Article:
• StartedBusterUpgrade

    From Justin B Rye@21:1/5 to Geoff Kaniuk on Mon Aug 17 09:00:02 2020
    Geoff Kaniuk wrote:
    Dear Release Notes,

    Writing "to" the package like this gets you to the debian-doc mailing
    list, which isn't meant as a user support venue. If you're happy
    going through email you're recommended to ask questions like this on
    the debian-user mailing list (https://lists.debian.org/debian-user/).
    But since I'm not subscribed to that list I'll give you my own advice

    I have started my upgrade to Buster, and I would like to ask your advice on the very large number of packages 'held-back'. This was reported by apt-get upgrade:
    752 upgraded, 0 newly installed, 0 to remove and 697 not upgraded.

    If you're doing this as stage 4.4.4 "Minimal system upgrade" of the
    procedure recommended in the Release Notes, the whole point of that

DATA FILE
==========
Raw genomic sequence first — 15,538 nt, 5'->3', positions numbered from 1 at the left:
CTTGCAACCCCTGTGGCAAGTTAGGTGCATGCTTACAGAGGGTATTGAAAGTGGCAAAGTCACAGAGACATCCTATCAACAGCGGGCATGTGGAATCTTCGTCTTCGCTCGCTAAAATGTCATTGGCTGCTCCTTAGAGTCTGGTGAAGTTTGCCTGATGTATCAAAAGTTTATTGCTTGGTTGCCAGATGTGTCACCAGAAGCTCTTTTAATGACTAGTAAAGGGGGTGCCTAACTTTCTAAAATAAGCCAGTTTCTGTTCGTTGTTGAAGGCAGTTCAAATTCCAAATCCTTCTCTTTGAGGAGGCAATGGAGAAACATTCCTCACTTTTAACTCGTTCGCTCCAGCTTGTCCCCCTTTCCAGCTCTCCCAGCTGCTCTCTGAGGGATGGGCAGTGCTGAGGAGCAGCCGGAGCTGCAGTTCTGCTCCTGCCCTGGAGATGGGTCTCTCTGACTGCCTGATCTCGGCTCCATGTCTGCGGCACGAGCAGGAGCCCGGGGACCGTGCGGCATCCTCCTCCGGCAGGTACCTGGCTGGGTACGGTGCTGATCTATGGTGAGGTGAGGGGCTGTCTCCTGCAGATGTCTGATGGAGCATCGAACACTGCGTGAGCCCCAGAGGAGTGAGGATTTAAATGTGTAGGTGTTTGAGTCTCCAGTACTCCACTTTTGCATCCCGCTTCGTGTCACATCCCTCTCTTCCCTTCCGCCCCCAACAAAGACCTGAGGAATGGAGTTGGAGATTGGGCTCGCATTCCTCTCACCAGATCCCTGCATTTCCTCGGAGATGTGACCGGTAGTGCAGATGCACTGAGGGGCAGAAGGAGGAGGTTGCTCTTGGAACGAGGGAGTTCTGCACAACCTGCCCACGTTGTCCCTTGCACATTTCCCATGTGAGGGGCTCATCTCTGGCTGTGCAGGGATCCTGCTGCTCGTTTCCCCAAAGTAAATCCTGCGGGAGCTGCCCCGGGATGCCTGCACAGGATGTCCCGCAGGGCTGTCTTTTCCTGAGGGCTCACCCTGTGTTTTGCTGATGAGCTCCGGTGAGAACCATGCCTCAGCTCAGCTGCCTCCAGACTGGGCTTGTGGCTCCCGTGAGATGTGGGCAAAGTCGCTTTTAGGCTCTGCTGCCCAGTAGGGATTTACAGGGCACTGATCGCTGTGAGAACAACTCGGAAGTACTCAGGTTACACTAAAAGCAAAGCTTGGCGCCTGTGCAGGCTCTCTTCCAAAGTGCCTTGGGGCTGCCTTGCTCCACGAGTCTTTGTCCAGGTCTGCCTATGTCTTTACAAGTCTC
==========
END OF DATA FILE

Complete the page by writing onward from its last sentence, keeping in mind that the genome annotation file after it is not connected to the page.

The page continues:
exercise is to upgrade only a subset of the installed packages before
    then carrying on and doing the rest with "apt full-upgrade" in 4.4.5+.

    (Now that you've done an "apt update", any piecemeal attempt to do an
    "apt upgrade foo" is likely to fail: it wants to install new Buster
    library packages, and you haven't given explicit permission for that.)

    I felt that this was a very large number and so aborted the upgrade. I have reported details in the Debian forum: http://forums.debian.net/viewtopic.php?f=17&t=147098

    There have been a number of replies on this topic including:
    'carry-on' , 'apt-get dist upgrade', 'fresh-install'.

    A few of those people confidently giving advice on the forums seem
    disturbingly clueless. *Not* needing reinstalls for every new stable
    release has always been one of Debian's big selling-points.

    My system is backed up every night and I act on package update messages from apticron daily, so I was not expecting a huge number of held-back packages.

    Is the number I report expected?

    If anything I'm a bit surprised the "not upgraded" list is so small,
    though I don't remember what it was for my own stretch-to-buster
    dist-upgrades. It might just be a sign of how much more closely
    integrated a desktop running systemd+GNOME (or whatever) is these
    days. But it isn't evidence of things going wrong.
    JBR with qualifications in linguistics, experience as a Debian
    sysadmin, and probably no clue about this particular package

    --- SoupGate-Win32 v1.05
    * Origin: fsxNet Usenet Gateway (21:1/5)